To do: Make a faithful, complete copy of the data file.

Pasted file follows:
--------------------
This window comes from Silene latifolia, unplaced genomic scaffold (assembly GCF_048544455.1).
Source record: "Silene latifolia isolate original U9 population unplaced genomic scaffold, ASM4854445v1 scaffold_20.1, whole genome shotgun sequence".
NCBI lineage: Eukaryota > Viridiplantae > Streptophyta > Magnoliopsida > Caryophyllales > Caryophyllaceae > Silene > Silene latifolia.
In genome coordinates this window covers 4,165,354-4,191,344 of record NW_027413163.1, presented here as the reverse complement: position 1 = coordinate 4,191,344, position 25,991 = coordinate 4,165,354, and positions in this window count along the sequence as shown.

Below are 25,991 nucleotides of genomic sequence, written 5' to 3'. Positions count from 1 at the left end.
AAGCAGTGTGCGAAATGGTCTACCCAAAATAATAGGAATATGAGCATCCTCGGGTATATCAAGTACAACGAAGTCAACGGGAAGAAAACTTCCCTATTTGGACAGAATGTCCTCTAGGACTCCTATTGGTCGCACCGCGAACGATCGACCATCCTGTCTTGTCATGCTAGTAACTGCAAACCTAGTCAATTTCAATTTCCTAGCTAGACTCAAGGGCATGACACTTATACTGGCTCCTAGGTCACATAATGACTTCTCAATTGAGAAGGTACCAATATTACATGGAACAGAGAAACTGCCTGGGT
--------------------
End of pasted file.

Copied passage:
This window comes from Silene latifolia, unplaced genomic scaffold (assembly GCF_048544455.1).
Source record: "Silene latifolia isolate original U9 population unplaced genomic scaffold, ASM4854445v1 scaffold_20.1, whole genome shotgun sequence".
NCBI lineage: Eukaryota > Viridiplantae > Streptophyta > Magnoliopsida > Caryophyllales > Caryophyllaceae > Silene > Silene latifolia.
In genome coordinates this window covers 4,165,354-4,191,344 of record NW_027413163.1, presented here as the reverse complement: position 1 = coordinate 4,191,344, position 25,991 = coordinate 4,165,354, and positions in this window count along the sequence as shown.

Below are 25,991 nucleotides of genomic sequence, written 5' to 3'. Positions count from 1 at the left end.
AAGCAGTGTGCGAAATGGTCTACCCAAAATAATAGGAATATGAGCATCCTCGGGTATATCAAGTACAACGAAGTCAACGGGAAGAAAACTTCCCTATTTGGACAGAATGTCCTCTAGGACTCCTATTGGTCGCACCGCGAACGATCGACCATCCTGTCTTGTCATGCTAGTAACTGCAAACCTAGTCAATTTCAATTTCCTAGCTAGACTCAAGGGCATGACACTTATACTGGCTCCTAGGTCACATAATGACTTCTCAATTGAGAAGGTACCAATATTACATGGAACAGAGAAACTGCCTGGGT